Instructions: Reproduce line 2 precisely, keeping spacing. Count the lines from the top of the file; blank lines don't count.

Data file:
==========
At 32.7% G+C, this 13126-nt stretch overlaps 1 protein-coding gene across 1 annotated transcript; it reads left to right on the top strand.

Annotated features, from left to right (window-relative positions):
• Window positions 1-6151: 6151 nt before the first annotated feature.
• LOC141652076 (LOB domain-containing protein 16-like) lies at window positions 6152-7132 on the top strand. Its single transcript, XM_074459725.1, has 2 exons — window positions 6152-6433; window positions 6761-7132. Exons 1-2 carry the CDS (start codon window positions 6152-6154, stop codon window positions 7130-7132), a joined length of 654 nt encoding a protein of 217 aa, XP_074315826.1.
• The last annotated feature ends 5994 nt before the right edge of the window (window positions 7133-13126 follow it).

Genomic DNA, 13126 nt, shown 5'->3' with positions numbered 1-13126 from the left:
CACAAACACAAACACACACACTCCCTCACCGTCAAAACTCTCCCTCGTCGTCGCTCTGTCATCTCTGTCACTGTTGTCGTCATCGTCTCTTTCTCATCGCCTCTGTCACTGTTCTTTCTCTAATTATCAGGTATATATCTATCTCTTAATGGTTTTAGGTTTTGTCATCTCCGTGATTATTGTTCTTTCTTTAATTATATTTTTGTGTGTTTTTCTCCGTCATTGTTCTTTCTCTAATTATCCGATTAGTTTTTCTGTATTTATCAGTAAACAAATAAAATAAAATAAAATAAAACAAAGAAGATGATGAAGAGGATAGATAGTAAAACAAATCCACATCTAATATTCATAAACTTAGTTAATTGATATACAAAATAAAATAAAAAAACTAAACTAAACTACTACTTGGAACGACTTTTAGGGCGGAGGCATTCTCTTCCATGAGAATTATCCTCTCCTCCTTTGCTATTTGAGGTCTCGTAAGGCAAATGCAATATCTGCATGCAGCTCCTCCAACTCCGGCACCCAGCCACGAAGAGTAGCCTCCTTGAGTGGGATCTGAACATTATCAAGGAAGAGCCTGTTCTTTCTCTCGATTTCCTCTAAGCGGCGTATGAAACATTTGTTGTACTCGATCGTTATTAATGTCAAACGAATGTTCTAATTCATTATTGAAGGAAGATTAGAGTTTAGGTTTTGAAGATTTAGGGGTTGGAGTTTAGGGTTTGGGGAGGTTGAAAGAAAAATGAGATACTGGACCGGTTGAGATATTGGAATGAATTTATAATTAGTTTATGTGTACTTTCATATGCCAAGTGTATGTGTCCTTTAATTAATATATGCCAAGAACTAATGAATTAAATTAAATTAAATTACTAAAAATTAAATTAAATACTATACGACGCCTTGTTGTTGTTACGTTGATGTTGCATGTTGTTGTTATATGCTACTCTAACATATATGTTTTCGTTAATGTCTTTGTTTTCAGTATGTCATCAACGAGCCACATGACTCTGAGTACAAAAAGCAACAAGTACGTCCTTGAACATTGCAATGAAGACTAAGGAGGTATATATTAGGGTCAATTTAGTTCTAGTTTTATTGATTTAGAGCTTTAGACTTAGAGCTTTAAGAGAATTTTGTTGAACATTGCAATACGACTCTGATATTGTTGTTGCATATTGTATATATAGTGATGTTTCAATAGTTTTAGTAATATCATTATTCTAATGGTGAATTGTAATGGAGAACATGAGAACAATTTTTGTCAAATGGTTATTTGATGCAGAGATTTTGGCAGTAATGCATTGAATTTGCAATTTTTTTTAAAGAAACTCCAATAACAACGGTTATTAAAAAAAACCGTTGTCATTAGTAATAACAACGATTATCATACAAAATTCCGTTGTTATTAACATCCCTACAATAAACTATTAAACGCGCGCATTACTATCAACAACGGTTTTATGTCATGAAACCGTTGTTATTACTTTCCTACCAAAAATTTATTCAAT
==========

Annotated features, from left to right (window-relative positions):